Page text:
- No dosage adjustment is needed in men with kidney disease; however, finasteride must be used with caution in men with liver disease.
- No clinically significant interactions have been reported.
- Does not cause drowsiness.
- Generic finasteride is available.
If you are between the ages of 18 and 60, take no other medication or have no other medical conditions, side effects you are more likely to experience include:
- Sexual dysfunction (including decreased libido, erectile dysfunction, and ejaculation disorders) has occasionally been reported in men taking finasteride. Side effects are generally uncommon and do not result in drug discontinuation.
- Finasteride tablets are not approved for the prevention of prostate cancer. Use of finasteride tablets increases the risk of developing high-grade prostate cancer in men older than 55 years.
- May cause birth defects, most notably in a male fetus, if used during pregnancy (finasteride has not been proven to be effective in women anyway).
- May cause decreases in serum prostate-specific antigen (PSA) which should be taken into account in men with cancer whose PSA levels are being monitored. Reductions in PSA levels of about 50% have been reported in older men.
- Finasteride may not be effective for bitemporal recession (often referred to as the "widow's peak").
- Finasteride tablets should not be used in women with hair loss. No improvement in hair count, or patient or investigator assessment was noted in 137 postmenopausal women with androgenetic alopecia treated with finasteride tablets for 12 months. Finasteride should also not be given to children.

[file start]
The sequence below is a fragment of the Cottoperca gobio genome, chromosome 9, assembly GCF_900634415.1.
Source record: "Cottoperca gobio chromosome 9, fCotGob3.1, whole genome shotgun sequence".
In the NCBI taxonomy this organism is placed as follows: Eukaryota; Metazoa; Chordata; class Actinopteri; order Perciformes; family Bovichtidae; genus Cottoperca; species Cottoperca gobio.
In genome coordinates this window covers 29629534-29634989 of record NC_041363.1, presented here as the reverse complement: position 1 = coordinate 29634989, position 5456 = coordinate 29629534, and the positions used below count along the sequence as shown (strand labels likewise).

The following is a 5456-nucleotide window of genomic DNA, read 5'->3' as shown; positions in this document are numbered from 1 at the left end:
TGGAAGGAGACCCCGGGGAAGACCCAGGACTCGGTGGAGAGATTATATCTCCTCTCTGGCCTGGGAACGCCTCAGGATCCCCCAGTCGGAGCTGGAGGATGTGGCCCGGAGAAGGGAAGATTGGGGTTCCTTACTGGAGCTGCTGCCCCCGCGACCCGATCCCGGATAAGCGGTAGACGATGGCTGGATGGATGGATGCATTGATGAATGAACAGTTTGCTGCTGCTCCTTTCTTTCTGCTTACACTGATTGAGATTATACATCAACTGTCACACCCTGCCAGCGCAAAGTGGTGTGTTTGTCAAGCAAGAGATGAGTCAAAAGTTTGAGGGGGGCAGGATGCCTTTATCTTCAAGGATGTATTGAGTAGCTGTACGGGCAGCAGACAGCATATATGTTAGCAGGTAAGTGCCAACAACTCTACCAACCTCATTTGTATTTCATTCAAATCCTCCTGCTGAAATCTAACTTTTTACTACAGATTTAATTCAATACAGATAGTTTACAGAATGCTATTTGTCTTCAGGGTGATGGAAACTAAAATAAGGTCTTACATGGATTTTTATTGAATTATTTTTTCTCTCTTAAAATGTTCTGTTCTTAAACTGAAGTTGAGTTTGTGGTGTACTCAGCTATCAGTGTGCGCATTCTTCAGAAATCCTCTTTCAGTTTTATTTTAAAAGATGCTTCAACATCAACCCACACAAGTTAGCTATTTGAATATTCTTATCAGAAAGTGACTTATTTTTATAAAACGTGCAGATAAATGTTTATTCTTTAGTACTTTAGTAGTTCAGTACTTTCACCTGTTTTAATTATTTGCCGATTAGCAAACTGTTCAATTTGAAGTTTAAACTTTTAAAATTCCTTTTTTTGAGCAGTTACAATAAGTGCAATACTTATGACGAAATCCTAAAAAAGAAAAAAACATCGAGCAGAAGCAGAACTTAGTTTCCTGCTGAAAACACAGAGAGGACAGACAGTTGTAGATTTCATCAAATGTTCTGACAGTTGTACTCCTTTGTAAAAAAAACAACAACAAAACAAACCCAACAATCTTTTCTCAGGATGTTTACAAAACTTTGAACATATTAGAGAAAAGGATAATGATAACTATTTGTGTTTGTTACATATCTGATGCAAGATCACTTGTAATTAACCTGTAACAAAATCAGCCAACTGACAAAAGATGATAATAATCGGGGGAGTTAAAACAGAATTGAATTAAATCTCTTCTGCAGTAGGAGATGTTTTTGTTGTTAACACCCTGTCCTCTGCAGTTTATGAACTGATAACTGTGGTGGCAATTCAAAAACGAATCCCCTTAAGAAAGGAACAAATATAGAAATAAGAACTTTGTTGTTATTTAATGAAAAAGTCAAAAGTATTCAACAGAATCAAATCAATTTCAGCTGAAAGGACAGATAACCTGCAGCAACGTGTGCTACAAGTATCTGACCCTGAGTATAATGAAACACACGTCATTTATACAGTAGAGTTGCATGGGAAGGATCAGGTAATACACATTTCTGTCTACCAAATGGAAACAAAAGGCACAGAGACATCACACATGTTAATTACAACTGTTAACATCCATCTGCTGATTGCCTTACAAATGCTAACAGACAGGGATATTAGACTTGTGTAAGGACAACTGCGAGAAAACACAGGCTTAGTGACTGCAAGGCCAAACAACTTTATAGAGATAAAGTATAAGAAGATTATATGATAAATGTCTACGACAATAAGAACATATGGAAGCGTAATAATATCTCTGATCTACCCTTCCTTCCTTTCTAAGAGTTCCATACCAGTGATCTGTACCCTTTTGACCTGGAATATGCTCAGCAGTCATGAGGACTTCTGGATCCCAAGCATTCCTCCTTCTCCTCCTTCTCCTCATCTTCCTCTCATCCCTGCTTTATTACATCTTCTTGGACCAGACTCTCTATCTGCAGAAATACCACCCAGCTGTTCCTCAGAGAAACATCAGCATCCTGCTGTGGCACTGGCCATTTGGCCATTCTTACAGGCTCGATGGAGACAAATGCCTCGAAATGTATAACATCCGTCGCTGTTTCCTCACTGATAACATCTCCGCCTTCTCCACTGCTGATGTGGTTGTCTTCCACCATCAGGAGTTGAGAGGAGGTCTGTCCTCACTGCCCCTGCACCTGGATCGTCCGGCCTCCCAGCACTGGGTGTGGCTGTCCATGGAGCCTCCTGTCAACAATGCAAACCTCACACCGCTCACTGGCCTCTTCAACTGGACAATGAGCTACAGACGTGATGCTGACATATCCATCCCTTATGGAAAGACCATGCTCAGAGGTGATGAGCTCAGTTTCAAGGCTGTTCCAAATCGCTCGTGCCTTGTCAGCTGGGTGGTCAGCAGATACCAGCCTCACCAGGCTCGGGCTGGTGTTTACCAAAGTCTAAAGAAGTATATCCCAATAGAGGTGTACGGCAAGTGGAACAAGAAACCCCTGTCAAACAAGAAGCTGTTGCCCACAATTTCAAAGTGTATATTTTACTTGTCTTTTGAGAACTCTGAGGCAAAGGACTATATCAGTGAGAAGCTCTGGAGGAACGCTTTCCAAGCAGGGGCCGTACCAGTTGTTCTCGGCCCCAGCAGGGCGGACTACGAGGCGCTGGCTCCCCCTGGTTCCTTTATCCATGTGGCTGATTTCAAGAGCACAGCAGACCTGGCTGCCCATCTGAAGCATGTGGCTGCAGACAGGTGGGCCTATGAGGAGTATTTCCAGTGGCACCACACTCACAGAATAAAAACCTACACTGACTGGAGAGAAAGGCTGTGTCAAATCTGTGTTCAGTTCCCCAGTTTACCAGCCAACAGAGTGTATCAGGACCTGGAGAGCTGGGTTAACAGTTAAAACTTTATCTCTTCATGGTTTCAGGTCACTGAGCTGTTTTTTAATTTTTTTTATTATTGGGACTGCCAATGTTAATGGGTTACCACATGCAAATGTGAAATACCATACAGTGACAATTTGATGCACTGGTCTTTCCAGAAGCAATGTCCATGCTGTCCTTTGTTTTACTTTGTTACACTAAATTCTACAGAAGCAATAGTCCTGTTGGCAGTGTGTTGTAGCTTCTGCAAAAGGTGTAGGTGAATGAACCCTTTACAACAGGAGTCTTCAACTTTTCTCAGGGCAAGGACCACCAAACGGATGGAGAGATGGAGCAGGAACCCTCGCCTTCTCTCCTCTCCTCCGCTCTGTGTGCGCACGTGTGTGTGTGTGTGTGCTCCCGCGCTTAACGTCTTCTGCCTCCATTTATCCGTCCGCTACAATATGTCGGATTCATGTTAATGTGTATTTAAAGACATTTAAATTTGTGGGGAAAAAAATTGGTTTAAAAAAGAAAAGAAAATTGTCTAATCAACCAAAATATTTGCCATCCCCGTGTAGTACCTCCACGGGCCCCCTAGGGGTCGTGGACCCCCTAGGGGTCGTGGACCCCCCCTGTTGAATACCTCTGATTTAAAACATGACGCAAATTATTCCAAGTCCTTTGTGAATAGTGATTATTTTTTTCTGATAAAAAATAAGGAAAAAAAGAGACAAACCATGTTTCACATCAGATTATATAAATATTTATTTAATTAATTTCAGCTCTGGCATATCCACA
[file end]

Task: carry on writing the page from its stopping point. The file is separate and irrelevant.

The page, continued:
Notes: In general, seniors or children, people with certain medical conditions (such as liver or kidney problems, heart disease, diabetes, seizures) or people who take other medications are more at risk of developing a wider range of side effects. For a complete list of all side effects, click here.
- Finasteride may be administered with or without meals. The usual dose is one tablet daily.
- Daily use of finasteride 1mg for at least three months may be required before a benefit is seen with regards to regrowth of hair.
- Finasteride tablets must be taken on a daily basis to maintain hair regrowth. Most men experience the biggest hair regrowth in the first two years of taking finasteride. Withdrawal of treatment leads to a reversal of hair gain within 12 months. Re-evaluate benefits of finasteride periodically.